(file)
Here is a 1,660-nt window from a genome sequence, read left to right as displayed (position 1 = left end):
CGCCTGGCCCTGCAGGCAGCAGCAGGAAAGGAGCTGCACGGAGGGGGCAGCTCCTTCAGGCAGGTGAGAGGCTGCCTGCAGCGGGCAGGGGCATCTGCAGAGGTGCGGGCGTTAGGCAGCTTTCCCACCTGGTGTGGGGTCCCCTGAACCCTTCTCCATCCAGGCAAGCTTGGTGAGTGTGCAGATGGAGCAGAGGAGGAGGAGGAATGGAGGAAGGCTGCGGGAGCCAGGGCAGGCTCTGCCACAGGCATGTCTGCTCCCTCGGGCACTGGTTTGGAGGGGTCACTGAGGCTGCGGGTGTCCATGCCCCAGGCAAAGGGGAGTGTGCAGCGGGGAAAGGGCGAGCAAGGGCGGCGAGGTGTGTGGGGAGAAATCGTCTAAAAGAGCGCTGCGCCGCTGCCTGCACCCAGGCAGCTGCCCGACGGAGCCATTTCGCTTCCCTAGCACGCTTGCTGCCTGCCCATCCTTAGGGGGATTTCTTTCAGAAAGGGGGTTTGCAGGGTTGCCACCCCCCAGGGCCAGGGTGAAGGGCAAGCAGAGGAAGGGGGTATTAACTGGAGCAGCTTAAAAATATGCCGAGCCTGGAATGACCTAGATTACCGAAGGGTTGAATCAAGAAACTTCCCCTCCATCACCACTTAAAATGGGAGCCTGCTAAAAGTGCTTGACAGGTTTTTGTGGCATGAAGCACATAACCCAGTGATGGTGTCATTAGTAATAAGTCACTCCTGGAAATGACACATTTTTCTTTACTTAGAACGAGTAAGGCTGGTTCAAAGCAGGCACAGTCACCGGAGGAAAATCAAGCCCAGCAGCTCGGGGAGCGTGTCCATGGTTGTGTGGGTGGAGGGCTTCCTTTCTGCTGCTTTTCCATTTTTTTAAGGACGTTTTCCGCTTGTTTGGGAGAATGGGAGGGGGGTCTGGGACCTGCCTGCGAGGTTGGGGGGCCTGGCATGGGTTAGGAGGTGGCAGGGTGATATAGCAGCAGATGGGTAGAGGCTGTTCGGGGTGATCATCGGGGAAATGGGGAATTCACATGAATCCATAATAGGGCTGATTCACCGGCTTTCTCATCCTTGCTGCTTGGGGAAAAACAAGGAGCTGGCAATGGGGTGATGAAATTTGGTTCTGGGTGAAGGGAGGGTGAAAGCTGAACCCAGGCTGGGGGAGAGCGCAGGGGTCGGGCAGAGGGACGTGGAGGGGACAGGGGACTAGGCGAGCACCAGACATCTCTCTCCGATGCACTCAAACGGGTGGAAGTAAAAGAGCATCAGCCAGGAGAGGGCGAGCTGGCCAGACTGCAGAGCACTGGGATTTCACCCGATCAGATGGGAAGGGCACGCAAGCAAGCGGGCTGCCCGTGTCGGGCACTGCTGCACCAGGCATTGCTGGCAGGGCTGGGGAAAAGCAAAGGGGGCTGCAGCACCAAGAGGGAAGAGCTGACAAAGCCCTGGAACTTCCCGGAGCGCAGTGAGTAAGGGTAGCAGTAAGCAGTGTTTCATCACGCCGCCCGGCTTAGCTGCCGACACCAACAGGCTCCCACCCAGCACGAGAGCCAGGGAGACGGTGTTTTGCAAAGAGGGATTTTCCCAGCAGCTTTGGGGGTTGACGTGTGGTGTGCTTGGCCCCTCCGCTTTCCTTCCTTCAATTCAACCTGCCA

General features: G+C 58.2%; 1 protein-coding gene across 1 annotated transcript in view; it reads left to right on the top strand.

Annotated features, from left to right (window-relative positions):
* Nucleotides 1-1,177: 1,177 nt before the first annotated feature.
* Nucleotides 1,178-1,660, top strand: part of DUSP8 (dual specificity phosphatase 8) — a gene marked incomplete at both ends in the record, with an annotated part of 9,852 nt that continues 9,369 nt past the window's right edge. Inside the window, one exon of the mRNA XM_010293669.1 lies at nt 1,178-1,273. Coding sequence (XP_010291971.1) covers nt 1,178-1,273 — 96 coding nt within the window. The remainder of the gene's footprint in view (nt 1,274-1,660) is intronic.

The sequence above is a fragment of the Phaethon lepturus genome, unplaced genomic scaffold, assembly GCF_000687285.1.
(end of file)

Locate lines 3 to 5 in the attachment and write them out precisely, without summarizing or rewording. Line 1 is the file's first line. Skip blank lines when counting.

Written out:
General features: G+C 58.2%; 1 protein-coding gene across 1 annotated transcript in view; it reads left to right on the top strand.

Annotated features, from left to right (window-relative positions):
* Nucleotides 1-1,177: 1,177 nt before the first annotated feature.